in large classes. We then assign the appropriate percentile rank to students in small classes andtake the average across math and reading percentile ranks. Note that this percentile measure is aranking of students within the STAR sample.II.B. Variable De nitions and Summary StatisticsWe measure adult outcomes of Project STAR participants using administrative data from UnitedStates tax records. 95.0% of STAR records were linked to the tax data using an algorithm based onstandard identi ers (SSN, date of birth, gender, and names) that is described in Online AppendixA.5We obtain data on students and their parents from federal tax forms such as 1040 individualincome tax returns.Information from 1040’s is available from 1996-2008.of adults do not le individual income tax returns in a given year.Approximately 10%We use third-party reportsto obtain information such as wage earnings (form W-2) and college attendance (form 1098-T) forall individuals, including those who do not le 1040s.Data from these third-party reports areavailable since 1999. The year always refers to the tax year (i.e., the calendar year in which theincome is earned or the college expense incurred). In most cases, tax returns for tax year t are ledduring the calendar year t 1. The analysis dataset combines selected variables from individual taxreturns, third party reports, and information from the STAR database, with individual identi ersremoved to protect con dentiality.We now describe how each of the adult outcome measures and control variables used in theempirical analysis is constructed.Table I reports summary statistics for these variables for theSTAR sample as well as a random 0.25% sample of the US population born in the same years(1979-1980).Earnings. The individual earnings data come from W-2 forms, yielding information on earningsfor both lers and non- lers.6 We de ne earnings in each year as the sum of earnings on all W-2forms led on an individual’s behalf. We express all monetary variables in 2009 dollars, adjustingfor in‡ation using the Consumer Price Index. We cap earnings in each year at 100,000 to reducethe in‡uence of outliers; fewer than 1% of individuals in the STAR sample report earnings above5All appendix material is available as an on-line appendix posted as supplementary material to the article. Notethat the matching algorithm was su ciently precise that it uncovered 28 cases in the original STAR dataset that werea single split observation or duplicate records. After consolidating these records, we are left with 11,571 students.6We obtain similar results using household adjusted gross income reported on individual tax returns. We focus onthe W-2 measure because it provides a consistent de nition of individual wage earnings for both lers and non- lers.One limitation of the W-2 easure is that it does not include self-employment income.6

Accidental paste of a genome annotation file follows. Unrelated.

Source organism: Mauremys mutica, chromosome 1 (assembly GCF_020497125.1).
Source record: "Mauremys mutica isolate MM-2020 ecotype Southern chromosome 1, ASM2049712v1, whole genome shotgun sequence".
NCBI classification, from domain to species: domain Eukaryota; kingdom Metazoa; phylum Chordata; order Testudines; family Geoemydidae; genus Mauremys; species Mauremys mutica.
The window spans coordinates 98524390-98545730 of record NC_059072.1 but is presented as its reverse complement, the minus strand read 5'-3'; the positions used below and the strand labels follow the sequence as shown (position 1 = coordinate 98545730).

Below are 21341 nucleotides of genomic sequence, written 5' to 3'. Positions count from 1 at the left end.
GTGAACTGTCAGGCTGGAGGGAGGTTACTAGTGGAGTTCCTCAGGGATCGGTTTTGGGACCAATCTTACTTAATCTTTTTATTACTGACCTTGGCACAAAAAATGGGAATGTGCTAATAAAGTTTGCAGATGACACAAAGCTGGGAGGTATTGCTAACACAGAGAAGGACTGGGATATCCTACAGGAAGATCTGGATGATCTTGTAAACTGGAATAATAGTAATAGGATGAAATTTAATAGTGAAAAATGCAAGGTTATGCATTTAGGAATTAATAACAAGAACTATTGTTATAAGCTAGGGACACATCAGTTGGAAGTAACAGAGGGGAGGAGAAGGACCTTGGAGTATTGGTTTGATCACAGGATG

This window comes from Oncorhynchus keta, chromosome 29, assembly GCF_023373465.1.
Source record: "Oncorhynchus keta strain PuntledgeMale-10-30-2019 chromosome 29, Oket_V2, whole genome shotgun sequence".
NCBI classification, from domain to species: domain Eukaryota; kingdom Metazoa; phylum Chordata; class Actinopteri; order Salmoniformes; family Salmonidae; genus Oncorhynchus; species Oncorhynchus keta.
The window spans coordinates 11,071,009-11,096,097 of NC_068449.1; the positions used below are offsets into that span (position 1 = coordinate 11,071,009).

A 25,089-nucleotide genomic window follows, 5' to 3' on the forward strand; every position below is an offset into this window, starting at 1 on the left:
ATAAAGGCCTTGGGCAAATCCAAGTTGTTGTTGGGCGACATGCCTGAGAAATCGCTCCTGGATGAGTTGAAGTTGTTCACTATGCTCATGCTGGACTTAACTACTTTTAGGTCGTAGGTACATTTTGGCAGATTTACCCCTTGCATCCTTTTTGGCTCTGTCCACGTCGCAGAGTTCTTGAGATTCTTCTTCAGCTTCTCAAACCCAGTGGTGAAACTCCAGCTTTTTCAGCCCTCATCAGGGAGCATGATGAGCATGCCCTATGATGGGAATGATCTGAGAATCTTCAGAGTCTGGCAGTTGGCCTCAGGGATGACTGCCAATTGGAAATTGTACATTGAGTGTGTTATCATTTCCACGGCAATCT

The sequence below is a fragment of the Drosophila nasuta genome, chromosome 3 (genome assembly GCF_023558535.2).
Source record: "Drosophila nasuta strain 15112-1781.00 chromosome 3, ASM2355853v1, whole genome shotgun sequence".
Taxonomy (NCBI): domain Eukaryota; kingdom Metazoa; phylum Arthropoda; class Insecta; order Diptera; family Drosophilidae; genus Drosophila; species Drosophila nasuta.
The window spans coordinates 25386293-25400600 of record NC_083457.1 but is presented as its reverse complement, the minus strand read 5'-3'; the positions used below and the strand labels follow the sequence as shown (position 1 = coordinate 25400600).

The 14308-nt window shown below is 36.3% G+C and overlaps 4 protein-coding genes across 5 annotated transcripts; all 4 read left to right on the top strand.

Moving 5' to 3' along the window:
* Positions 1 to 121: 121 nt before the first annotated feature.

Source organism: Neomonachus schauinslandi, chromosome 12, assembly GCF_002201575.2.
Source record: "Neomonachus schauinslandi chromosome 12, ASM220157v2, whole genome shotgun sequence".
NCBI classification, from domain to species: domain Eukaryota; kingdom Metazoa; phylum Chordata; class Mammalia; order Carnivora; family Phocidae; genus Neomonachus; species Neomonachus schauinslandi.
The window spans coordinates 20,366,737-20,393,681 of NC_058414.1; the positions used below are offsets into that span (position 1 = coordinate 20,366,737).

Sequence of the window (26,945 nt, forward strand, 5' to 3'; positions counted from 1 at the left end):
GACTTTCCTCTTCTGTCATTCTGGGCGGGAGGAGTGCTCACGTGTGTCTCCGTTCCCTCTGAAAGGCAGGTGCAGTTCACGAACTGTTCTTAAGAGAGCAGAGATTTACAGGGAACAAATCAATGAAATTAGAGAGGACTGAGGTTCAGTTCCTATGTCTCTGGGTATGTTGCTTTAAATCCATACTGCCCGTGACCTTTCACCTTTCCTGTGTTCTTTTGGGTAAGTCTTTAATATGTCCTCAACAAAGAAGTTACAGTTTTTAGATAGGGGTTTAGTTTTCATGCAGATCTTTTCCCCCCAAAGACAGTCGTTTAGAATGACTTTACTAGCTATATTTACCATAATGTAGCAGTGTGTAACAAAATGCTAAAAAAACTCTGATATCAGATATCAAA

100,000 in a given year. To increase precision, we typically use average (in‡ation indexed) earningsfrom year 2005 to 2007 as an outcome measure. The mean individual earnings for the STAR samplein 2005-2007 (when the STAR students are 25-27 years old) is 15,912.This earnings measureincludes zeros for the 13.9% of STAR students who report no income 2005-2007. The mean level ofearnings in the STAR sample is lower than in the same cohort in the U.S. population, as expectedgiven that Project STAR targeted more disadvantaged schools.College Attendance. Higher education institutions eligible for federal nancial aid – Title IVinstitutions –are required to le 1098-T forms that report tuition payments or scholarships receivedfor every student.7 Title IV institutions include all colleges and universities as well as vocationalschools and other postsecondary institutions.Comparisons to other data sources indicate that1098-T forms accurately capture US college enrollment.8 We have data on college attendance from1098-T forms for all students in our sample since 1999, when the STAR students were 19 yearsold. We de ne college attendance as an indicator for having one or more 1098-T forms led onone’s behalf in a given year. In the STAR sample, 26.4% of students are enrolled in college at age20 (year 2000). 45.5% of students are enrolled in college at some point between 1999 and 2007,compared with 57.1% in the same cohort of the U.S. population. Because the data are based purelyon tuition payments, we have no information about college completion or degree attainment.College Quality.Using the institutional identi ers on the 1098-T forms, we construct anearnings-based index of college quality as follows. First, using the full population of all individualsin the United States aged 20 on 12/31/1999 and all 1098-T forms for year 1999, we group individualsby the higher education institution they attended in 1999. This sample contains over 1.4 millionindividuals.9 We take a 1% sample of those not attending a higher education institution in 1999,comprising another 27,733 individuals, and pool them together in a separate “no college”category.Next, we compute average earnings of the students in 2007 when they are aged 28 by groupingstudents according to the educational institution they attended in 1999.This earnings-basedindex of college quality is highly correlated with the US News ranking of the best 125 colleges and7These forms are used to administer the Hope and Lifetime Learning education tax credits created by the TaxpayerRelief Act of 1997. Colleges are not required to le 1098-T forms for students whose quali ed tuition and relatedexpenses are waived or paid entirely with scholarships or grants; however, in many instances the forms are availableeven for such cases, perhaps because of automation at the university level.8In 2009, 27.4 million 1098-T forms were issued (Internal Revenue Service, 2010). According to the CurrentPopulation Survey (US Census Bureau, 2010, Tables V and VI), in October 2008, there were 22.6 million students inthe U.S. (13.2 million full time, 5.4 million part-time, and 4 million vocational). As an individual can be a studentat some point during the year but not in October and can receive a 1098-T form from more than one institution, thenumber of 1098-T forms for the calendar year should indeed be higher than the number of students as of October.9Individuals who attended more than one institution in 1999 are counted as students at all institutions theyattended.7